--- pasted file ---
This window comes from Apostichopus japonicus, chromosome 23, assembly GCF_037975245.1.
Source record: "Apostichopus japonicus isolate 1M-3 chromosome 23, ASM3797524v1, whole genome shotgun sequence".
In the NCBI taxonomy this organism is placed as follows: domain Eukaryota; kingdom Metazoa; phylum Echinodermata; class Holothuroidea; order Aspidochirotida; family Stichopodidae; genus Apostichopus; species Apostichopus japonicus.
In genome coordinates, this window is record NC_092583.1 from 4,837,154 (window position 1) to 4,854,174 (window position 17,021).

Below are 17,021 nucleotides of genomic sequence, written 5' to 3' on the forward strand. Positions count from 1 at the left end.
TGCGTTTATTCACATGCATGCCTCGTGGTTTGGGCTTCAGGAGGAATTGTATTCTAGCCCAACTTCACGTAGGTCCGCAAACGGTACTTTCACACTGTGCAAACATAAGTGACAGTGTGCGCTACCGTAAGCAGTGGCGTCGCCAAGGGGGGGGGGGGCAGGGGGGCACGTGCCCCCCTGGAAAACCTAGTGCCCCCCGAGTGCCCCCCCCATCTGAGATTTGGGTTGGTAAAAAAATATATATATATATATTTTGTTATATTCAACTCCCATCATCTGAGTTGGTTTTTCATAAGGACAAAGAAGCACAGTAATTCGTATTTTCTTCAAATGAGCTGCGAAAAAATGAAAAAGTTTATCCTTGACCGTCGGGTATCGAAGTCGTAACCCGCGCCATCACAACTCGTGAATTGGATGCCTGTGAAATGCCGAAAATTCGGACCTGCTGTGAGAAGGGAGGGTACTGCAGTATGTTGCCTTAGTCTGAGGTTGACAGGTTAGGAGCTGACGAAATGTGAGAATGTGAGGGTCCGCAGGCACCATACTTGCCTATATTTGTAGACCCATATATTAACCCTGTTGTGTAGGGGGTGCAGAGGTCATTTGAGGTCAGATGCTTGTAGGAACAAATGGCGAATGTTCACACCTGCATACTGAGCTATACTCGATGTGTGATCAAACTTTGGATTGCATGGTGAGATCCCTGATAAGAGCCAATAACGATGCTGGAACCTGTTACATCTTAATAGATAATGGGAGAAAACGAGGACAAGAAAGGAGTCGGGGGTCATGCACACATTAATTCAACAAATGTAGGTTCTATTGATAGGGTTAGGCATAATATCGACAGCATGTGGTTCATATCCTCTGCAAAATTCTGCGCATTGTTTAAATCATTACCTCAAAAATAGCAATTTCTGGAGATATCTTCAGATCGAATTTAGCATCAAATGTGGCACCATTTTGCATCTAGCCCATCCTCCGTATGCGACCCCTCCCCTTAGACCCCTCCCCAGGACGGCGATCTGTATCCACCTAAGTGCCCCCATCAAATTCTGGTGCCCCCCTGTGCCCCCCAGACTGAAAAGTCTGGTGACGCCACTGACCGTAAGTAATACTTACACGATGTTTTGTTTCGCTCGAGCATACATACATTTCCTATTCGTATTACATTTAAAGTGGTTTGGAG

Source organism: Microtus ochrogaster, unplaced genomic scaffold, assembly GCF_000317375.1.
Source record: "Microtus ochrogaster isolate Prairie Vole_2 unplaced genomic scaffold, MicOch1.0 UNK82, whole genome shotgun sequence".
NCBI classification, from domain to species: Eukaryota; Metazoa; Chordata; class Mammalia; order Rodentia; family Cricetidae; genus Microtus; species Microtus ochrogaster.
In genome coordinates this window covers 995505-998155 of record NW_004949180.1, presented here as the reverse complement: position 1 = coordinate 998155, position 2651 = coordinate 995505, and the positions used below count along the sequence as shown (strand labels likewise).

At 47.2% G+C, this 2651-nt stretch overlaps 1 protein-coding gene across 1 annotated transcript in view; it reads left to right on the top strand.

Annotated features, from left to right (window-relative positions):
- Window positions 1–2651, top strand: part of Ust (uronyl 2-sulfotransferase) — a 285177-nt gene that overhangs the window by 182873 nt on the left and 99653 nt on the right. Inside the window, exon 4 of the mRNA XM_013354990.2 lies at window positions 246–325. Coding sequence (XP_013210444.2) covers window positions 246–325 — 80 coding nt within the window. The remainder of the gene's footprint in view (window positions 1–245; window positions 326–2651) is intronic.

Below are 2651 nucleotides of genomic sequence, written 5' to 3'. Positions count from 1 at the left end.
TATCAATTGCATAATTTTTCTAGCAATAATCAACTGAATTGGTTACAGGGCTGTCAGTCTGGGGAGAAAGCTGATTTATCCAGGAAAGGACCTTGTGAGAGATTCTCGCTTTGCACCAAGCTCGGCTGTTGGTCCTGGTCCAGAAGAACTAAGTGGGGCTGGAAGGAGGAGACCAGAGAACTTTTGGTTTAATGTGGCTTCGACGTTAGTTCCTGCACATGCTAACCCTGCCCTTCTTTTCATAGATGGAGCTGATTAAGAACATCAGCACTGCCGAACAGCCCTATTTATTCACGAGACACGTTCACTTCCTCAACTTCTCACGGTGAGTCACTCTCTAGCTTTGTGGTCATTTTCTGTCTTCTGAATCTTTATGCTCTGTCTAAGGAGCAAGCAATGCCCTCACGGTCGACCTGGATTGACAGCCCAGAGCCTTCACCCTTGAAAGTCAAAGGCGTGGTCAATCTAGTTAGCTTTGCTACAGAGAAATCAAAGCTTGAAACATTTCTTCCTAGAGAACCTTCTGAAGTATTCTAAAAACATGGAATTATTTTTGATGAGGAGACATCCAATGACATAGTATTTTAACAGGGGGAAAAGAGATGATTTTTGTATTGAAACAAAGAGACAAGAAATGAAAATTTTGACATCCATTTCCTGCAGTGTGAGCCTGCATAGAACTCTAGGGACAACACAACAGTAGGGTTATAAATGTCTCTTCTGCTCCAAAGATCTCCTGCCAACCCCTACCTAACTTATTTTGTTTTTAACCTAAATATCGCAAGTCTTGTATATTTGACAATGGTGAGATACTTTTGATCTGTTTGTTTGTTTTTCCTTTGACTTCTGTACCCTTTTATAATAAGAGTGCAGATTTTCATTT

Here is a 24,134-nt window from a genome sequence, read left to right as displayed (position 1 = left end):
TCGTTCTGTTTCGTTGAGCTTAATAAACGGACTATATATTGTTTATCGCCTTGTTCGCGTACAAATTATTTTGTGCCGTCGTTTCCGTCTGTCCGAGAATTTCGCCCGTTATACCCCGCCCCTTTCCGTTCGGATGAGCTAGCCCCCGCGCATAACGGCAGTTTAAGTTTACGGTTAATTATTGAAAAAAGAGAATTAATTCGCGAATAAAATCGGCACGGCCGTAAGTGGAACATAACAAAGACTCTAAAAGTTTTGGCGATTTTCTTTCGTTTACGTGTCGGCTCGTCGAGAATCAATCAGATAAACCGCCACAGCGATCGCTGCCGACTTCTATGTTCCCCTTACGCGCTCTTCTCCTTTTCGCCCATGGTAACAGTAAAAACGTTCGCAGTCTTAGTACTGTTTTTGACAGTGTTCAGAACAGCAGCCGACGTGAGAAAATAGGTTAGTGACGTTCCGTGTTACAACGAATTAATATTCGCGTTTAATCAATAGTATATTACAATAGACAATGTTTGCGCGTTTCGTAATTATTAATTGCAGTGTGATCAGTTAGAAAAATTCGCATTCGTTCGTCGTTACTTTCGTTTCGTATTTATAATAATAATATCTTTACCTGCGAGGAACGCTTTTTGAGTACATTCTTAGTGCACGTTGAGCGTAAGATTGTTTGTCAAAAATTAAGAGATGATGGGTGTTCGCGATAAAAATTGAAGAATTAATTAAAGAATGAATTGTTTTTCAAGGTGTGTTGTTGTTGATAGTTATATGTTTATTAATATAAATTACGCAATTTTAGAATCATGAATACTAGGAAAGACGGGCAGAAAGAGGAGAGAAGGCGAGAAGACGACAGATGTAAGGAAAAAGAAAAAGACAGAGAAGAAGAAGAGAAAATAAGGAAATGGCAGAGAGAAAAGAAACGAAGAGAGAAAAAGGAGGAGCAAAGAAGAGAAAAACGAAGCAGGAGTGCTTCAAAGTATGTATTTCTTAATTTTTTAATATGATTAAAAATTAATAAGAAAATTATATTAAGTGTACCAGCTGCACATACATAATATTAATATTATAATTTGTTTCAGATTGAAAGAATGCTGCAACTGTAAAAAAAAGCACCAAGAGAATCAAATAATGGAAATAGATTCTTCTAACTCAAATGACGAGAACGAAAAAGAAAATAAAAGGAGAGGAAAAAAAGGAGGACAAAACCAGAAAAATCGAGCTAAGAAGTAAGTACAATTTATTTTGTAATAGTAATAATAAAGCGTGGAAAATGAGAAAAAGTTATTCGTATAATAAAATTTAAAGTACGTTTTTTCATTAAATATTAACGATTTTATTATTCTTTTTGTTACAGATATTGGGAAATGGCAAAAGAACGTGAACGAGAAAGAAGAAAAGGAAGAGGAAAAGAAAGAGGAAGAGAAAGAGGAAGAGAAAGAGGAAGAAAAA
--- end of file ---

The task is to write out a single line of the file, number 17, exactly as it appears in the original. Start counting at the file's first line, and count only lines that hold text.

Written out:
TCGTTCTGTTTCGTTGAGCTTAATAAACGGACTATATATTGTTTATCGCCTTGTTCGCGTACAAATTATTTTGTGCCGTCGTTTCCGTCTGTCCGAGAATTTCGCCCGTTATACCCCGCCCCTTTCCGTTCGGATGAGCTAGCCCCCGCGCATAACGGCAGTTTAAGTTTACGGTTAATTATTGAAAAAAGAGAATTAATTCGCGAATAAAATCGGCACGGCCGTAAGTGGAACATAACAAAGACTCTAAAAGTTTTGGCGATTTTCTTTCGTTTACGTGTCGGCTCGTCGAGAATCAATCAGATAAACCGCCACAGCGATCGCTGCCGACTTCTATGTTCCCCTTACGCGCTCTTCTCCTTTTCGCCCATGGTAACAGTAAAAACGTTCGCAGTCTTAGTACTGTTTTTGACAGTGTTCAGAACAGCAGCCGACGTGAGAAAATAGGTTAGTGACGTTCCGTGTTACAACGAATTAATATTCGCGTTTAATCAATAGTATATTACAATAGACAATGTTTGCGCGTTTCGTAATTATTAATTGCAGTGTGATCAGTTAGAAAAATTCGCATTCGTTCGTCGTTACTTTCGTTTCGTATTTATAATAATAATATCTTTACCTGCGAGGAACGCTTTTTGAGTACATTCTTAGTGCACGTTGAGCGTAAGATTGTTTGTCAAAAATTAAGAGATGATGGGTGTTCGCGATAAAAATTGAAGAATTAATTAAAGAATGAATTGTTTTTCAAGGTGTGTTGTTGTTGATAGTTATATGTTTATTAATATAAATTACGCAATTTTAGAATCATGAATACTAGGAAAGACGGGCAGAAAGAGGAGAGAAGGCGAGAAGACGACAGATGTAAGGAAAAAGAAAAAGACAGAGAAGAAGAAGAGAAAATAAGGAAATGGCAGAGAGAAAAGAAACGAAGAGAGAAAAAGGAGGAGCAAAGAAGAGAAAAACGAAGCAGGAGTGCTTCAAAGTATGTATTTCTTAATTTTTTAATATGATTAAAAATTAATAAGAAAATTATATTAAGTGTACCAGCTGCACATACATAATATTAATATTATAATTTGTTTCAGATTGAAAGAATGCTGCAACTGTAAAAAAAAGCACCAAGAGAATCAAATAATGGAAATAGATTCTTCTAACTCAAATGACGAGAACGAAAAAGAAAATAAAAGGAGAGGAAAAAAAGGAGGACAAAACCAGAAAAATCGAGCTAAGAAGTAAGTACAATTTATTTTGTAATAGTAATAATAAAGCGTGGAAAATGAGAAAAAGTTATTCGTATAATAAAATTTAAAGTACGTTTTTTCATTAAATATTAACGATTTTATTATTCTTTTTGTTACAGATATTGGGAAATGGCAAAAGAACGTGAACGAGAAAGAAGAAAAGGAAGAGGAAAAGAAAGAGGAAGAGAAAGAGGAAGAGAAAGAGGAAGAAAAA